Rheumatic heart disease occurs in 39% of the patients with rheumatic fever. It is also associated with poverty. Poverty is related to poor housing and overcrowding, two factors that favor the spread of streptococcal infection among the inmates. Poverty also lead to lack of proper healthcare and under-nutrition, both of which may lead to complications associated with streptococcal infection.
The actual pathogenesis of the disease is not fully understood yet. It is known that streptococcal pharyngitis and rheumatic fever are associated with rheumatic heart disease. One of the theories suggest that antibodies against the bacteria trigger a type II cytotoxic hypersensitivity reaction . The cardiac and smooth muscle cells of the body are mostly affected as they have elements which are structurally similar to bacteria. This leads to the immune-mediated inflammatory condition - rheumatic fever. All major valves of the heart, including the mitral and aortic valves, are affected by the autoimmune response that develops after the infection. In acute form of rheumatic disease small thrombi develop in the valves, while in chronic condition valves might undergo thickening and fibrosis.
As cardiac cells are the most affected, it leads to pancarditis characterized by inflammation of all three cardiac layers – endocardium, myocardium and pericardium. In about half of the patients, carditis may occur. Pericarditis usually ensues in about 10% of the patients.
Rheumatic heart disease refers to a group of heart disorders that develop as a response to group A streptococci infection. The actual pathogenesis of the disease is not fully defined yet. The autoimmune reaction triggered by the infection result in cardiac inflammation and scarring. Rheumatic heart disease may be acute or chronic, and both the conditions lead to many complications. It is more prevalent in children in the age group of 5-15 years, particularly in developing countries including sub-Saharan Africa, south-central Asia, and also among the indigenous populations in Australia and New Zealand. It is common in regions where pharyngitis is not treated completely, either due to lack of compliance on the patient’s side or due to non-availability of antibiotics . Rheumatic heart disease can be prevented by treating streptococcal infection. Mortality rate associated with the disease is about 1-10%.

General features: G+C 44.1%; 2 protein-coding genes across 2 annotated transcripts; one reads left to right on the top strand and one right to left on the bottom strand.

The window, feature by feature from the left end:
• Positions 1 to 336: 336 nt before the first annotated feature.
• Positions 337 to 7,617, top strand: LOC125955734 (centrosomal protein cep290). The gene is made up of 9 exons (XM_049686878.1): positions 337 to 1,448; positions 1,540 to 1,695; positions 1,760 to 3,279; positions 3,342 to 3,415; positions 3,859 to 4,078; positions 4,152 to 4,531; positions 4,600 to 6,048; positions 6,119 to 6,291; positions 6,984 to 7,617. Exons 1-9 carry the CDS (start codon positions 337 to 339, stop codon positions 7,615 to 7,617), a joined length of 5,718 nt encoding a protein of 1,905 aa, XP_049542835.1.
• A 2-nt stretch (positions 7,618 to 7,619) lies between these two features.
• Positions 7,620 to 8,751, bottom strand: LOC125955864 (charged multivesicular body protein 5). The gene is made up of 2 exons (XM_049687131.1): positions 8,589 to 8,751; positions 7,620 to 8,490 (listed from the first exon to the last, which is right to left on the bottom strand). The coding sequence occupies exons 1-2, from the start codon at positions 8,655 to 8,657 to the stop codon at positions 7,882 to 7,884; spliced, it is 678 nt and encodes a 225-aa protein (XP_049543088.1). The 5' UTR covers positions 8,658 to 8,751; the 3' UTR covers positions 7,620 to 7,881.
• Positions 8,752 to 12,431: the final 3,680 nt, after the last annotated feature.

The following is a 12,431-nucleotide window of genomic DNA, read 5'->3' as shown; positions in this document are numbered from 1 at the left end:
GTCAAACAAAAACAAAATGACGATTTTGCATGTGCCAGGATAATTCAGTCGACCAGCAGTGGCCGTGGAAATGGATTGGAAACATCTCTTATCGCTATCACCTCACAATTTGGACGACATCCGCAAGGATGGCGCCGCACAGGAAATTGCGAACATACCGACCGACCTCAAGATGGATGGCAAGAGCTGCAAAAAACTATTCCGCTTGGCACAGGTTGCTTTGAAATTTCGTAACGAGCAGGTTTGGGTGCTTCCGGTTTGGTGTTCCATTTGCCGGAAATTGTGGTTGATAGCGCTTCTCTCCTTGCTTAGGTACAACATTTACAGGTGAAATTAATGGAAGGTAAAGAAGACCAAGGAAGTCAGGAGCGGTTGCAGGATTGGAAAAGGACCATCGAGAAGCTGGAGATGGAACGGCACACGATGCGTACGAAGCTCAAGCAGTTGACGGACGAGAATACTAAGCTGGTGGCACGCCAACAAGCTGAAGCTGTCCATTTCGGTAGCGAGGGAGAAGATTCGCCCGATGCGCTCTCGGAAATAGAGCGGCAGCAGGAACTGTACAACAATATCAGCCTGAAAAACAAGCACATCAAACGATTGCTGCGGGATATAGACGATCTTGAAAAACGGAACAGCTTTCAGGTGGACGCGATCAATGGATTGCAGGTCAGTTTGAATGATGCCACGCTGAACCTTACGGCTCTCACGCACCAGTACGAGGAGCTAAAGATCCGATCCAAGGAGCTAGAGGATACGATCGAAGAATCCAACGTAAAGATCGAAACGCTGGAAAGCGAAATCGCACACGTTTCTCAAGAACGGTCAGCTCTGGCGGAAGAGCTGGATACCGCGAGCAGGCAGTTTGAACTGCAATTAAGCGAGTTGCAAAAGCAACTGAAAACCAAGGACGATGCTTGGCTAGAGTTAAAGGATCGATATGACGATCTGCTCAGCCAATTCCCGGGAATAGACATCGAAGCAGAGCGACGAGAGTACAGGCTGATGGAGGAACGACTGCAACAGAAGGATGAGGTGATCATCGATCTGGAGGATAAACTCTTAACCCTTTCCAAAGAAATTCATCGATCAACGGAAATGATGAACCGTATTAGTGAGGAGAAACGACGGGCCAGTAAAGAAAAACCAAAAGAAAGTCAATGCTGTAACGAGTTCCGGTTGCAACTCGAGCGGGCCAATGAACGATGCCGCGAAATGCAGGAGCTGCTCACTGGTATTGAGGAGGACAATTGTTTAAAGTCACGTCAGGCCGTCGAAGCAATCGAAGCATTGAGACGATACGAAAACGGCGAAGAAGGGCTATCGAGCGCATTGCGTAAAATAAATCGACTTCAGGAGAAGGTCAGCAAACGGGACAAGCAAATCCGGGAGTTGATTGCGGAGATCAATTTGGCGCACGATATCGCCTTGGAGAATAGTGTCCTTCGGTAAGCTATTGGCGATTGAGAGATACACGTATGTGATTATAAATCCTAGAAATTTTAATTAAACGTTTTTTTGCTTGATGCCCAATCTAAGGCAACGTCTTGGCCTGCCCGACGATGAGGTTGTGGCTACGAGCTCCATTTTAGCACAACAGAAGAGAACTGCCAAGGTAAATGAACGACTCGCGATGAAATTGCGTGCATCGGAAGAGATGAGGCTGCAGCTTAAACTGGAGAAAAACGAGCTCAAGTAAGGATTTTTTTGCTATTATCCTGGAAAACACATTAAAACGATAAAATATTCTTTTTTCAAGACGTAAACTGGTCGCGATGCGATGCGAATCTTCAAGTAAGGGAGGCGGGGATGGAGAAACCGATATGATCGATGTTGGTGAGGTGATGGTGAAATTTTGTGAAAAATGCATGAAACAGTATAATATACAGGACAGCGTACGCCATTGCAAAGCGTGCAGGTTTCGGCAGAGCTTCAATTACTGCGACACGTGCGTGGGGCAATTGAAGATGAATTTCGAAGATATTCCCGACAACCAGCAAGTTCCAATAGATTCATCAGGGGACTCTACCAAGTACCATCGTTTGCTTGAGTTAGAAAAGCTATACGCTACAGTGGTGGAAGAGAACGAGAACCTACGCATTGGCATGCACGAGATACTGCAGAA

Rheumatic heart disease refers to a group of inflammatory heart disorders that develop from rheumatic fever. This condition is very common among children in the age group of 5-15 years, particularly in developing countries. Rheumatic fever is caused by the infection of the bacteria streptococci.
Rheumatic fever affects heart, joints and the central nervous system. When left untreated, it may lead to valve damage, and thus, heart failure and death. Poverty increases the risk of developing this condition as it leads to poor housing and overcrowding. Lack of access to healthcare and availability of antibiotics also are important risk factors for rheumatic heart disease.
Rheumatic heart disease may not have always obvious symptoms. The most common symptoms of the condition include palpitations, chest pain, breathlessness, swelling of joints, fever, muscle pain, increased heart rate and rashes on torso. Diagnosis of the disease is done using a complete medical examination, imaging techniques, and medical history. Presence of past streptococcal infection is indicative of rheumatic heart disease if appropriate symptoms are present. Enlargement of heart is checked using echocardiogram and chest X-ray. Echocardiograms also help in identifying the structure of valves. Changes in the normal rhythm of the heart can be checked using ECG.
Treatment of rheumatic heart disease depends on the severity of the symptoms. Antibiotics are the first line of treatment to control streptococcal infection. Inflammation is controlled using medications like aspirin. Steroids may be recommended for those who have congestive heart failure. Treatment may be continued for 5 – 10 years depending on the risk of recurrence. Surgery is suggested if there is no improvement in symptoms even after standard treatment. Diagnosis and treatment of strep throat is the most important method to prevent rheumatic heart disease. Once diagnosed, infection should be treated to prevent further complications.